Victims of child sexual abuse affected far beyond youth
CHILD abuse is arguably the darkest feature in our society and is often a hidden crime.
According to Australian Institute of Health and Welfare statistics, between 2014 - 2015, 323 cases of sexual abuse against children were brought to the attention of child services.
The true figure will never be known as it cannot account for the number of children who have to suffer their unreported abuse in silence.
Dr Anne Butcher is a senior post doctoral research fellow within CQUniversity's Queensland domestic and family violence research centre and said the effects of sexual abuse can have long standing effects on a child, invading every aspect of their lives.
"Children can become withdrawn, they start to under perform in school and they withdraw from being their normal usual selves,” Dr Butcher said.
"Long term effects are evident in them not reaching normal milestones, not achieving in school, there is a range of emotional and psychological problems that occur as a result of sexual violence.
"Often it affects their future and can steer some of them into offending behaviour, many of the young people who are in detention centres and adults in the prison system are people who have been abused or neglected.
"Without professional help and support to assist them to deal with that they may not continue to develop as their peers would do and in the same normal healthy way.”
If a child has experienced sexual abuse, professional help and a solid support network will give them the best chance possible of continuing to succeed in life.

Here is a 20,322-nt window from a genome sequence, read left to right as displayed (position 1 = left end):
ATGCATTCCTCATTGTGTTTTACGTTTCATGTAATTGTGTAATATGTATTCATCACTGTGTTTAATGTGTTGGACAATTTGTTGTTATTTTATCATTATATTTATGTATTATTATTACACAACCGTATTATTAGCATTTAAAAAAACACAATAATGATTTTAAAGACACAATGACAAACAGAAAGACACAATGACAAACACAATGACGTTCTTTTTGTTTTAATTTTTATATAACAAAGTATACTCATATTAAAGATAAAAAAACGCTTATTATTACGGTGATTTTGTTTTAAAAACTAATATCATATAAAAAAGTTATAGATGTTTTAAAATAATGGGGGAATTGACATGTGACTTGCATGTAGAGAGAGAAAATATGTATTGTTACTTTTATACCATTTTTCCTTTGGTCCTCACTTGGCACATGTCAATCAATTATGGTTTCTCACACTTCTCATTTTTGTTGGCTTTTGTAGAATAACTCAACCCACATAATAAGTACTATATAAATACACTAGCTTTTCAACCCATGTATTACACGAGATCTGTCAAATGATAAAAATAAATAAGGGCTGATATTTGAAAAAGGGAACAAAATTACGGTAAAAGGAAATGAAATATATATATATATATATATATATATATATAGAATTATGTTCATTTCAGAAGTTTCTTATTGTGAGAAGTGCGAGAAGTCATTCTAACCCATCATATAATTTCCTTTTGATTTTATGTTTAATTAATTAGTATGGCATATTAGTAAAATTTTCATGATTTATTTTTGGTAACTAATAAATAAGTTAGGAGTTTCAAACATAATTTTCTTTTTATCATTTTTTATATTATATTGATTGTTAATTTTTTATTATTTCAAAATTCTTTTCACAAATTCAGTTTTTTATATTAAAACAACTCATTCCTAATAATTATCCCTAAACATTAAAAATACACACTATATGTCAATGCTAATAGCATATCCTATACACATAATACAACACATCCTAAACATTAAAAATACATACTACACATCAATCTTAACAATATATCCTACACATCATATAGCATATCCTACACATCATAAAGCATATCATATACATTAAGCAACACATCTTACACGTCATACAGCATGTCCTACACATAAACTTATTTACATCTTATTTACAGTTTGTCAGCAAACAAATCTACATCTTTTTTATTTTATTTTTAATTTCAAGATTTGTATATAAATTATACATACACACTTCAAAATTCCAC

"It's essential for children who've experienced any form of abuse or neglect to have the best type of therapeutic care that they can,” Dr Butcher said.
"That would include someone who has a degree of expertise in the area of working with children or adolescents...
"I think that's essential but it's only one part of what's needed.
"What's more broadly needed is some consistency and support by parents or parental figures.
"And the fact it can be acknowledged that it's not the child or the young person's fault...”
There's a number of behaviours children may exhibit if they have been the victim of sexual abuse and while these alone don't indicate abuse they can act as signposts for people who care about the child.
"The child might become sullen, withdrawn, not participate in their normal activities, not seem to be quite themselves,” Dr Butcher said.
"They may start to have dreams and nightmares, they may begin to wet the bed.
"Generally a child becomes withdrawn and their normal ability to participate in school or home seems to diminish somewhat.”
Dr Butcher said letting children know what behaviour is acceptable within certain situations can help them understand how to set limits with people in their lives.
"I think it's always important to age appropriately talk to children about anyone else approaching them,” she said.
"So it might be setting some boundaries around who is okay to do certain things.
"Like it might be okay for the doctor to examine you and putting it into context.”